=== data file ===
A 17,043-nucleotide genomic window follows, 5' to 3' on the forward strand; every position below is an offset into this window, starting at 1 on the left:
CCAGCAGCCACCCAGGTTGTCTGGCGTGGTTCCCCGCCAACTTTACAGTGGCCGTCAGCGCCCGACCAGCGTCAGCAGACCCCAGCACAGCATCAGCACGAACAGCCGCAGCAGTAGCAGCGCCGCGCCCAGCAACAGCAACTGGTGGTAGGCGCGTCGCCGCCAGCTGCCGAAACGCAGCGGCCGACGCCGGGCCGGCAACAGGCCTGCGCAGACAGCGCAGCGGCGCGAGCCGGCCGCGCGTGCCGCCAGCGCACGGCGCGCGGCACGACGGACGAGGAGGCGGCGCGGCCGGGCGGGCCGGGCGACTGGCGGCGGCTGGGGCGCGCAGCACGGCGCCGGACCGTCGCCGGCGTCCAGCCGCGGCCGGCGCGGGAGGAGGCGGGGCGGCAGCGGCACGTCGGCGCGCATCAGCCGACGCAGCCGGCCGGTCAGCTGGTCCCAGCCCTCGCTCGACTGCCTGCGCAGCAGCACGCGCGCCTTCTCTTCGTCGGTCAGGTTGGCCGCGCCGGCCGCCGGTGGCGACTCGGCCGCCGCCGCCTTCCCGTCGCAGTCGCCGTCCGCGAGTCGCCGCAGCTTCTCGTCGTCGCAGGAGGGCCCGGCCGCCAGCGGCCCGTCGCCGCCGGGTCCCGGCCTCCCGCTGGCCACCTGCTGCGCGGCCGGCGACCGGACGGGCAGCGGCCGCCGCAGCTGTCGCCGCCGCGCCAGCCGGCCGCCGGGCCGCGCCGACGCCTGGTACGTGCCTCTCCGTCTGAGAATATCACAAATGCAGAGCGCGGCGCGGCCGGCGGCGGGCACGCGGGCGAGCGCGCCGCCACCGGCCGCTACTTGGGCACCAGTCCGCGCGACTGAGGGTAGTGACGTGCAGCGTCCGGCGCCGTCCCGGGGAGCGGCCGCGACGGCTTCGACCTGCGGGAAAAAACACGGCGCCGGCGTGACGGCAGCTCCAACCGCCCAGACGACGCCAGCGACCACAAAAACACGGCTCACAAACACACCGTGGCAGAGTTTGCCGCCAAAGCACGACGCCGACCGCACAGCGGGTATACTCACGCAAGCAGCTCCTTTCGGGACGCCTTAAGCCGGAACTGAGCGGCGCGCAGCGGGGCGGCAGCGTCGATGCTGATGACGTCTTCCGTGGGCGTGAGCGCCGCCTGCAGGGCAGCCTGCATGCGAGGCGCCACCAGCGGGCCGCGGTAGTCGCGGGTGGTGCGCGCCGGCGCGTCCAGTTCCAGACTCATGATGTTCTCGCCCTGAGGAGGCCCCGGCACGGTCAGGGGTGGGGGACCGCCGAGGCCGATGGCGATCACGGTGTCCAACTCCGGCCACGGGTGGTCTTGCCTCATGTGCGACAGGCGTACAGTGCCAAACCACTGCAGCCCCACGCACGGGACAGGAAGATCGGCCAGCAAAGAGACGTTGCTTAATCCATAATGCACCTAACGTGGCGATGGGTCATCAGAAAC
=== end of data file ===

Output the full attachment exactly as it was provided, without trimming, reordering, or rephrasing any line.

A 17,043-nucleotide genomic window follows, 5' to 3' on the forward strand; every position below is an offset into this window, starting at 1 on the left:
CCAGCAGCCACCCAGGTTGTCTGGCGTGGTTCCCCGCCAACTTTACAGTGGCCGTCAGCGCCCGACCAGCGTCAGCAGACCCCAGCACAGCATCAGCACGAACAGCCGCAGCAGTAGCAGCGCCGCGCCCAGCAACAGCAACTGGTGGTAGGCGCGTCGCCGCCAGCTGCCGAAACGCAGCGGCCGACGCCGGGCCGGCAACAGGCCTGCGCAGACAGCGCAGCGGCGCGAGCCGGCCGCGCGTGCCGCCAGCGCACGGCGCGCGGCACGACGGACGAGGAGGCGGCGCGGCCGGGCGGGCCGGGCGACTGGCGGCGGCTGGGGCGCGCAGCACGGCGCCGGACCGTCGCCGGCGTCCAGCCGCGGCCGGCGCGGGAGGAGGCGGGGCGGCAGCGGCACGTCGGCGCGCATCAGCCGACGCAGCCGGCCGGTCAGCTGGTCCCAGCCCTCGCTCGACTGCCTGCGCAGCAGCACGCGCGCCTTCTCTTCGTCGGTCAGGTTGGCCGCGCCGGCCGCCGGTGGCGACTCGGCCGCCGCCGCCTTCCCGTCGCAGTCGCCGTCCGCGAGTCGCCGCAGCTTCTCGTCGTCGCAGGAGGGCCCGGCCGCCAGCGGCCCGTCGCCGCCGGGTCCCGGCCTCCCGCTGGCCACCTGCTGCGCGGCCGGCGACCGGACGGGCAGCGGCCGCCGCAGCTGTCGCCGCCGCGCCAGCCGGCCGCCGGGCCGCGCCGACGCCTGGTACGTGCCTCTCCGTCTGAGAATATCACAAATGCAGAGCGCGGCGCGGCCGGCGGCGGGCACGCGGGCGAGCGCGCCGCCACCGGCCGCTACTTGGGCACCAGTCCGCGCGACTGAGGGTAGTGACGTGCAGCGTCCGGCGCCGTCCCGGGGAGCGGCCGCGACGGCTTCGACCTGCGGGAAAAAACACGGCGCCGGCGTGACGGCAGCTCCAACCGCCCAGACGACGCCAGCGACCACAAAAACACGGCTCACAAACACACCGTGGCAGAGTTTGCCGCCAAAGCACGACGCCGACCGCACAGCGGGTATACTCACGCAAGCAGCTCCTTTCGGGACGCCTTAAGCCGGAACTGAGCGGCGCGCAGCGGGGCGGCAGCGTCGATGCTGATGACGTCTTCCGTGGGCGTGAGCGCCGCCTGCAGGGCAGCCTGCATGCGAGGCGCCACCAGCGGGCCGCGGTAGTCGCGGGTGGTGCGCGCCGGCGCGTCCAGTTCCAGACTCATGATGTTCTCGCCCTGAGGAGGCCCCGGCACGGTCAGGGGTGGGGGACCGCCGAGGCCGATGGCGATCACGGTGTCCAACTCCGGCCACGGGTGGTCTTGCCTCATGTGCGACAGGCGTACAGTGCCAAACCACTGCAGCCCCACGCACGGGACAGGAAGATCGGCCAGCAAAGAGACGTTGCTTAATCCATAATGCACCTAACGTGGCGATGGGTCATCAGAAAC